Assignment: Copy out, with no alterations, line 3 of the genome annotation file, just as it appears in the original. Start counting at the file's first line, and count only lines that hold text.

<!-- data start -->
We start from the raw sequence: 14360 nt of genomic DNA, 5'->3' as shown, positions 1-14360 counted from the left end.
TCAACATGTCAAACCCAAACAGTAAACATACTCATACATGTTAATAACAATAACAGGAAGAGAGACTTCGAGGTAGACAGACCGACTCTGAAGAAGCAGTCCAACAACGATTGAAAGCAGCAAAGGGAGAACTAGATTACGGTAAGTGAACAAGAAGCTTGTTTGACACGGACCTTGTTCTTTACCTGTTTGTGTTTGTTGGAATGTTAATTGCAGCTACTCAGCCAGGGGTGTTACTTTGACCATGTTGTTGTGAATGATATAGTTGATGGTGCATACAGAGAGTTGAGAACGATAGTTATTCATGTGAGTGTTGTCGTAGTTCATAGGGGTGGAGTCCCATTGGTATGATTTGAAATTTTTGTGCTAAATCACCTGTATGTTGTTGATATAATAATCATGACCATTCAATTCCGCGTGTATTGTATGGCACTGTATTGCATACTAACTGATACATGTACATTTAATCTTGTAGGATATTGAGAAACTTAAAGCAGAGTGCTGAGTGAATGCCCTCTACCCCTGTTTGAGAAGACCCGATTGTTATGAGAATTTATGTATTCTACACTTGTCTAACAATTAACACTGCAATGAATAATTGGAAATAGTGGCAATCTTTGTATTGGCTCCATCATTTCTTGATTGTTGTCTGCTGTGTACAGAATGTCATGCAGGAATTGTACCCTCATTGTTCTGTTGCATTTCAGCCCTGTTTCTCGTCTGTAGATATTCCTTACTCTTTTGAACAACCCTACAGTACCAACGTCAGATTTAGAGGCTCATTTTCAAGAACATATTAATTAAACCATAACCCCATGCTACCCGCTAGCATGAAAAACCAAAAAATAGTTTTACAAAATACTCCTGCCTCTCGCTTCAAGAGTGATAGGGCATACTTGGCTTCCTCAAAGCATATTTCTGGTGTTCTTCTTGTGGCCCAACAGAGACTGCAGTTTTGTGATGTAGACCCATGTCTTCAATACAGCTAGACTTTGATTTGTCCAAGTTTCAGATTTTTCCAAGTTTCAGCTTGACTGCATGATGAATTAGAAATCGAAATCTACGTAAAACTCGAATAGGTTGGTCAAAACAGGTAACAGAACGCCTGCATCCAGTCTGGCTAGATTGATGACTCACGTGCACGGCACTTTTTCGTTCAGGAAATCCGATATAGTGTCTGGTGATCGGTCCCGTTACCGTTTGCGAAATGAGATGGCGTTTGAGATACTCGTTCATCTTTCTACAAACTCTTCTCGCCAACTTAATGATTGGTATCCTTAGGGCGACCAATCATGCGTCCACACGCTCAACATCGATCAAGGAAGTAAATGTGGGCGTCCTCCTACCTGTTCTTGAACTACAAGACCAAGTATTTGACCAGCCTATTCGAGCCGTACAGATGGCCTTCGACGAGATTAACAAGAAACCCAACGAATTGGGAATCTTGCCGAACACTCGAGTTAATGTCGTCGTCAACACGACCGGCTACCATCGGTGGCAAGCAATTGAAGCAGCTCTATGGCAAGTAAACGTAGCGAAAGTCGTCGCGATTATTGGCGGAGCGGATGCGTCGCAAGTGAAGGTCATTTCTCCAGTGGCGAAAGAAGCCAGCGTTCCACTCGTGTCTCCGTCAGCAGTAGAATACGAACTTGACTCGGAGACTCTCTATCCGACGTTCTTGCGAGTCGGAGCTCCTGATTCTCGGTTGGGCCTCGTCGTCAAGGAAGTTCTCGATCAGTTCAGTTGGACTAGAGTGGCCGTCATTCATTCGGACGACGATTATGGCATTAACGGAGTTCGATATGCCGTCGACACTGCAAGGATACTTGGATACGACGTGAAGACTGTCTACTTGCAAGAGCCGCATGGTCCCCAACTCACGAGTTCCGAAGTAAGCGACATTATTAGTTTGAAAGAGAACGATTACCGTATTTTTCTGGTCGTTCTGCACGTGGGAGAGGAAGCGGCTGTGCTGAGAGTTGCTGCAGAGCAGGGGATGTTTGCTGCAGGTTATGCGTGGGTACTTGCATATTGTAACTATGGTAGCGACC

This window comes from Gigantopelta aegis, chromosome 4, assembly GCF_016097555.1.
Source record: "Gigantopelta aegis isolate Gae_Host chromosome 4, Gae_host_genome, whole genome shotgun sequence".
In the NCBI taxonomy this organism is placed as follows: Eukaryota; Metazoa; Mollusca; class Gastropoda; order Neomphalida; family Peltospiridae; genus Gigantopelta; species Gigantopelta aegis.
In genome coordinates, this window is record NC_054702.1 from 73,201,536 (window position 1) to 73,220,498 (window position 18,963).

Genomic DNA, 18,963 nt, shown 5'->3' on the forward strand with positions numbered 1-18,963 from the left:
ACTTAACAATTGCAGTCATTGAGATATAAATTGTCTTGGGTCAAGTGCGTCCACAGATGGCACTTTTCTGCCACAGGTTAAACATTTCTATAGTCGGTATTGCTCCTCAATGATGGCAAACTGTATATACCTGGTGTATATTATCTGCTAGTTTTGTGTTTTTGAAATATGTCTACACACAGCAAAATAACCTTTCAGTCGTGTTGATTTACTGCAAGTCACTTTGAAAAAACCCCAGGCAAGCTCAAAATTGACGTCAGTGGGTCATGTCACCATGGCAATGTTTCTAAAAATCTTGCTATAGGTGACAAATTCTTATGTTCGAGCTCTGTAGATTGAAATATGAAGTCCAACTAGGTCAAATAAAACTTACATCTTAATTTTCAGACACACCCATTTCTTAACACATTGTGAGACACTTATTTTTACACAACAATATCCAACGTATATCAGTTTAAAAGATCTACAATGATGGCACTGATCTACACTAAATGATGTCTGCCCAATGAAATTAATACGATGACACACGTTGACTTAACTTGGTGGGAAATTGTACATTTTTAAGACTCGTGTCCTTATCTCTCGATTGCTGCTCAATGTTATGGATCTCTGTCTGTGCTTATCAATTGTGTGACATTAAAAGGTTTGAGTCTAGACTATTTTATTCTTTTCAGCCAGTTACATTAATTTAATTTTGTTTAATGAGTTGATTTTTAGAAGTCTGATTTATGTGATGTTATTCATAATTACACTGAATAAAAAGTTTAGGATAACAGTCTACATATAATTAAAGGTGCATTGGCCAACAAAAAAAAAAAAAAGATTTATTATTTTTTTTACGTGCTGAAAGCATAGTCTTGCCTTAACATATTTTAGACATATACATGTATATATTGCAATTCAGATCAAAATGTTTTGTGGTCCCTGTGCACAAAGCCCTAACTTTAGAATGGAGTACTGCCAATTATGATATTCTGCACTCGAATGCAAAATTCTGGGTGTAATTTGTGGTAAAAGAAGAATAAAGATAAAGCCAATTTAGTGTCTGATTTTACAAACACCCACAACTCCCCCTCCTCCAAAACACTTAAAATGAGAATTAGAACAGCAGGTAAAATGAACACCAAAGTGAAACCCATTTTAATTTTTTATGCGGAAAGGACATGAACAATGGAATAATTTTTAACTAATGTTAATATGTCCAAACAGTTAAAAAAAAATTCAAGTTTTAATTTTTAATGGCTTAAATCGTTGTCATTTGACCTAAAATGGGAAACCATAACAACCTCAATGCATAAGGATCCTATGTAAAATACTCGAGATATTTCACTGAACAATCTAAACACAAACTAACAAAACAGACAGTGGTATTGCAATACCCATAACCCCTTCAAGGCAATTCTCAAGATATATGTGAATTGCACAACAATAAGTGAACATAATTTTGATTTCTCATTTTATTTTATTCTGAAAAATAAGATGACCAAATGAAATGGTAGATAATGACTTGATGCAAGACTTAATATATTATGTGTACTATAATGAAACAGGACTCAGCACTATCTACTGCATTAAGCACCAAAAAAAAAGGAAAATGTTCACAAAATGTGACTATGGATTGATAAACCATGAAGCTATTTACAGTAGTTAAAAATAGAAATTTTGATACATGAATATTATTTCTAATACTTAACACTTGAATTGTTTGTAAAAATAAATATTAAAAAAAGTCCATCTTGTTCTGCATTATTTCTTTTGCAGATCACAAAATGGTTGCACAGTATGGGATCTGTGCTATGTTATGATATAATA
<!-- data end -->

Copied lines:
This window comes from Gigantopelta aegis, chromosome 4, assembly GCF_016097555.1.